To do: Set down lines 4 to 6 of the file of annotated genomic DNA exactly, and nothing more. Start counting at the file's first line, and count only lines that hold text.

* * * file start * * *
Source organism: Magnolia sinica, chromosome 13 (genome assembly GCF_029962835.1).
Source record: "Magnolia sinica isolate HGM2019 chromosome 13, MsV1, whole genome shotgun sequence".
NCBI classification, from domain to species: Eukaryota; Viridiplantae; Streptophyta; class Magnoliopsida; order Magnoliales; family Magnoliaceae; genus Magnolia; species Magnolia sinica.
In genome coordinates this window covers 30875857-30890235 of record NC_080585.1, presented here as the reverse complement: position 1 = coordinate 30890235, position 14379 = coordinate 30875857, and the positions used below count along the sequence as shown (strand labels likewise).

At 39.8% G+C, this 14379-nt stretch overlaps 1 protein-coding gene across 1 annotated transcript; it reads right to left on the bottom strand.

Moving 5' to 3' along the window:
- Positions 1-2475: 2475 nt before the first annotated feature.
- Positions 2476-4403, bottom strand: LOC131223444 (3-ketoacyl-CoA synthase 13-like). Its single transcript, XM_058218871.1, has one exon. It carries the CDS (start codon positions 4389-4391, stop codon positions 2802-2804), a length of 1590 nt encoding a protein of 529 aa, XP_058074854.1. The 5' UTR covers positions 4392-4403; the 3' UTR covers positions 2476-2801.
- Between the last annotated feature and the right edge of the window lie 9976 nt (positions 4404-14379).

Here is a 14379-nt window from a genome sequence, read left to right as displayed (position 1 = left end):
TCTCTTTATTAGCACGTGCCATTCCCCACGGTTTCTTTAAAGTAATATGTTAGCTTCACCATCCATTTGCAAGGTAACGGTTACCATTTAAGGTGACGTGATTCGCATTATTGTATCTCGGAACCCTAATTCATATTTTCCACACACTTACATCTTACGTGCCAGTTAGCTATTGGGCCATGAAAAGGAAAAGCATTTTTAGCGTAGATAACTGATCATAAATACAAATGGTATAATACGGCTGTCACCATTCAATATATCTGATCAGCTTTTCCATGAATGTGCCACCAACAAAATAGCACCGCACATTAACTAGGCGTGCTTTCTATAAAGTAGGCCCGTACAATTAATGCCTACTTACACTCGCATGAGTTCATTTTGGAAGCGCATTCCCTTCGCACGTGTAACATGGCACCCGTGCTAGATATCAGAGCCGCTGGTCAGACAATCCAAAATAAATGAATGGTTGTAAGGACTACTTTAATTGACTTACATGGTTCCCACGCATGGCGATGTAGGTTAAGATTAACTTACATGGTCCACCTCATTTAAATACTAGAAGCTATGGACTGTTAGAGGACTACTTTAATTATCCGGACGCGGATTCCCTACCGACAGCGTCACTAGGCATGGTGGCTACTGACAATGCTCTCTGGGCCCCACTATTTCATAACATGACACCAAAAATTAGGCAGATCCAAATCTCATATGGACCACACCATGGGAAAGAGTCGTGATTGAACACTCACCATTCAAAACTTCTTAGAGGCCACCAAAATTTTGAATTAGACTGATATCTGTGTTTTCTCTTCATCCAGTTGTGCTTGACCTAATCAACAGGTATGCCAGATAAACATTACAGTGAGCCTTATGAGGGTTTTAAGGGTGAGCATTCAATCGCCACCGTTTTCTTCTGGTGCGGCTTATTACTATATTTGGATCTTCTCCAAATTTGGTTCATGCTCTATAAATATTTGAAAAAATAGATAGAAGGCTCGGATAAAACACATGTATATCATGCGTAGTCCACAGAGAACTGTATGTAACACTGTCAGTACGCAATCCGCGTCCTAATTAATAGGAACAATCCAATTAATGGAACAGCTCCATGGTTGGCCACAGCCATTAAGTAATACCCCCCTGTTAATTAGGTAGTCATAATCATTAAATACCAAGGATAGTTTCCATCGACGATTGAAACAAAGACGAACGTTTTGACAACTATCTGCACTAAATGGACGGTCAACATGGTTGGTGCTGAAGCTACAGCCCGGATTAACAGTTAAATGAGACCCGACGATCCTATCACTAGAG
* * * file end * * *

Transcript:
In genome coordinates this window covers 30875857-30890235 of record NC_080585.1, presented here as the reverse complement: position 1 = coordinate 30890235, position 14379 = coordinate 30875857, and the positions used below count along the sequence as shown (strand labels likewise).

At 39.8% G+C, this 14379-nt stretch overlaps 1 protein-coding gene across 1 annotated transcript; it reads right to left on the bottom strand.

Moving 5' to 3' along the window: